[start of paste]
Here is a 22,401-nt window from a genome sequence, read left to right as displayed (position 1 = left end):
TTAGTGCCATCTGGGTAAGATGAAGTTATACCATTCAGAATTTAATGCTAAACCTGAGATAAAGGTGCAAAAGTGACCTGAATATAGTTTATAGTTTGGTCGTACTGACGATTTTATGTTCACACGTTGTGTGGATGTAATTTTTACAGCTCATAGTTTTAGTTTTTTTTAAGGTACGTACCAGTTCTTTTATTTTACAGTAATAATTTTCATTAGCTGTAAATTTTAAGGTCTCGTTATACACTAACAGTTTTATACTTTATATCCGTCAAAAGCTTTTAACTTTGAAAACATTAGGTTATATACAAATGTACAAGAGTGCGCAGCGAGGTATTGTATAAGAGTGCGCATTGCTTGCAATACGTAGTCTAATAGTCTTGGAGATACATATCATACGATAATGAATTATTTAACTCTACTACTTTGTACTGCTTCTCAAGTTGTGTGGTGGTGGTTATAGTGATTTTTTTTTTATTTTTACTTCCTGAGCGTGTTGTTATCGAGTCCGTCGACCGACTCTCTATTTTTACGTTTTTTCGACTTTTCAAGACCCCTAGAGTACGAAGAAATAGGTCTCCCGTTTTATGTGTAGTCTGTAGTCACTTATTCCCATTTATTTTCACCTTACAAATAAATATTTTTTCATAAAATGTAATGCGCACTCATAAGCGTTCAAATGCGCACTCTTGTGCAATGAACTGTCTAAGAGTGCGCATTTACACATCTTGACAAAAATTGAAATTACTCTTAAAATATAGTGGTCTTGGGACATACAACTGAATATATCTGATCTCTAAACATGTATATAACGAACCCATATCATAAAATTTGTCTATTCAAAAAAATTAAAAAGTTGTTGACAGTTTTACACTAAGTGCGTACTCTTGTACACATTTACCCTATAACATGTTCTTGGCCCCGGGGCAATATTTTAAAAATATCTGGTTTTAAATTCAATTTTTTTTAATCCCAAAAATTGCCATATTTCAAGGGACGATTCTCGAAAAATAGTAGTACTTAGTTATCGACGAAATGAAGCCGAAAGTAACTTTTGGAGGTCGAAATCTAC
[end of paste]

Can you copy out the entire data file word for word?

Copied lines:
Here is a 22,401-nt window from a genome sequence, read left to right as displayed (position 1 = left end):
TTAGTGCCATCTGGGTAAGATGAAGTTATACCATTCAGAATTTAATGCTAAACCTGAGATAAAGGTGCAAAAGTGACCTGAATATAGTTTATAGTTTGGTCGTACTGACGATTTTATGTTCACACGTTGTGTGGATGTAATTTTTACAGCTCATAGTTTTAGTTTTTTTTAAGGTACGTACCAGTTCTTTTATTTTACAGTAATAATTTTCATTAGCTGTAAATTTTAAGGTCTCGTTATACACTAACAGTTTTATACTTTATATCCGTCAAAAGCTTTTAACTTTGAAAACATTAGGTTATATACAAATGTACAAGAGTGCGCAGCGAGGTATTGTATAAGAGTGCGCATTGCTTGCAATACGTAGTCTAATAGTCTTGGAGATACATATCATACGATAATGAATTATTTAACTCTACTACTTTGTACTGCTTCTCAAGTTGTGTGGTGGTGGTTATAGTGATTTTTTTTTTATTTTTACTTCCTGAGCGTGTTGTTATCGAGTCCGTCGACCGACTCTCTATTTTTACGTTTTTTCGACTTTTCAAGACCCCTAGAGTACGAAGAAATAGGTCTCCCGTTTTATGTGTAGTCTGTAGTCACTTATTCCCATTTATTTTCACCTTACAAATAAATATTTTTTCATAAAATGTAATGCGCACTCATAAGCGTTCAAATGCGCACTCTTGTGCAATGAACTGTCTAAGAGTGCGCATTTACACATCTTGACAAAAATTGAAATTACTCTTAAAATATAGTGGTCTTGGGACATACAACTGAATATATCTGATCTCTAAACATGTATATAACGAACCCATATCATAAAATTTGTCTATTCAAAAAAATTAAAAAGTTGTTGACAGTTTTACACTAAGTGCGTACTCTTGTACACATTTACCCTATAACATGTTCTTGGCCCCGGGGCAATATTTTAAAAATATCTGGTTTTAAATTCAATTTTTTTTAATCCCAAAAATTGCCATATTTCAAGGGACGATTCTCGAAAAATAGTAGTACTTAGTTATCGACGAAATGAAGCCGAAAGTAACTTTTGGAGGTCGAAATCTAC